Another set of instructive rules for investors, this one from Morgan Housel:

1. Nine out of 10 people in finance don’t have your best interest at heart.
2. Don’t try to predict the future.
3. Saving can be more important than investing.
4. Tune out the majority of news.
5. Emotional intelligence is more important than classroom intelligence.
6. Talk about your money.
7. Most financial problems are caused by debt.
8. Forget about past performance.
9. The perfect investment doesn’t exist.

 

 

Source:
9 Financial Rules You Should Never Forget
Morgan Housel
October 14, 2012
http://www.fool.com/investing/general/2012/10/14/9-financial-rules-you-should-never-forget.aspx

Category: Investing, Rules

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12 Responses to “Morgan Housel’s 9 Financial Rules”

  1. peacock says:

    I have thought of a rule and am testing to see if it has value.

    Rule: Listen to people who have a track successful track record making money and accurate predictions. Ignore opinions from people who have a mediocre track record.

  2. wally says:

    So if you don’t try to predict the future and if you don’t go by past performance, what do you do?
    Throw your money around? Buy booze? go to Vegas? Do random stuff?
    There’s not much point to that advice.

  3. rd says:

    I think he is being optimistic about the 9 of 10.

  4. cfischer says:

    Not to pick on or pigeonhole Morgan, because I like the above list – but per his Bio, he has 4 years old work experience, all of which is writing for Motley Fool..

  5. ToNYC says:

    “1. Nine out of 10 people in finance don’t have your best interest at heart.”

    To be at at all fair to this statement, I’m obliged to say that 10 out of 10 people don’t have your best interest at heart and that should be completely obvious before you start speculating beyond a savings account under 100K at an FDIC institution. What should also be obvious is questioning the utility of the rest of the list.
    What you can predict is the inaccuracy of historical reporting that most use for feedstock in supposedly thinking of possible outcomes.

  6. murrayv says:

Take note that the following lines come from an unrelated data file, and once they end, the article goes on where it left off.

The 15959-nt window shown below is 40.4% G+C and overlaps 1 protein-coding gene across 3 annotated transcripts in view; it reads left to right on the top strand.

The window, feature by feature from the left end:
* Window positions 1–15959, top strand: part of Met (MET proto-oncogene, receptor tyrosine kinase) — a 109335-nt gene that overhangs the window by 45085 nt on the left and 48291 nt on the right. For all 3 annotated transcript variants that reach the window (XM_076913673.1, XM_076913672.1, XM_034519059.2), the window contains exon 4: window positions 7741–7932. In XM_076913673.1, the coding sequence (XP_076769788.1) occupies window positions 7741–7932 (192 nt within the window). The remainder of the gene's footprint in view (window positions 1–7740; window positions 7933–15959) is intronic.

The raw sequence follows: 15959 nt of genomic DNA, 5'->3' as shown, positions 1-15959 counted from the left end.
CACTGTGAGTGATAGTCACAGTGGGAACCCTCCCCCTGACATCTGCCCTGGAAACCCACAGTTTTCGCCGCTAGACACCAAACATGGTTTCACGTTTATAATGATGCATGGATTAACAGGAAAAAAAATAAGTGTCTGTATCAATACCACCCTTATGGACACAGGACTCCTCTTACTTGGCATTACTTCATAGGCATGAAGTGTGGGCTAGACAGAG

Peacock, the last time I put money with a professional money manager, after much research I chose the best one I could find with a successful track record from about 1980 through 2006. They completely blew the 2008 downturn, in spite of the fact that I gave them a warning that they were ignoring one of their own concepts. Past performance is no guide to future results. Murray

  7. theexpertisin says:

    Here’s #10:

    Marry well, the first and only time.

  8. howardoark says:

    Rule: Listen to people who have a track successful track record making money and accurate predictions. Ignore opinions from people who have a mediocre track record.

    you will be a victim of survivorship bias

    emotional intelligence is indeed important, but it can be taught unlike actual intelligence (just follow Dale Carnegie’s advice) so I would put a spectrum on the two and try to find a sweet spot.

    I would say that Microsoft circa 1986 was a perfect investment

  9. BennyProfane says:

    @wally

    The answer to that is #3 and #7

  10. bonzo says:

    My rule #1: “each dollar of positive alpha must be matched by a dollar of negative alpha”.
    Corollary: if you choose to deviate from a purely passive strategy, in order to generate positive alpha, then you must first identify someone who will produce the necessary negative alpha. You can’t just say “dumb money” and leave it at that. You must be clear as to why the dumb money can be expected to be dumb in the future with respect to your smart-money strategy. Furthermore, you must explain why not enough other people are taking advantage of this dumb money to dilute the potential alpha to be gained down to nothing. In short, you need to identify your “edge”. If you don’t have a good idea of what your edge is, and why your edge is sustainable, then you’d better go passive lest you become the dumb money. “If you’re playing poker with professionals and don’t know who the patsy at the table is, then the patsy is you”–Warren Buffett.

  11. call me ahab says:

    “Most financial problems are caused by debt.”

    Of course it doesn’t stop countries from leveraging up- easier than saying your broke I guess

  12. Irwin Fletcher says:

    I learned #1 on the list the hard way.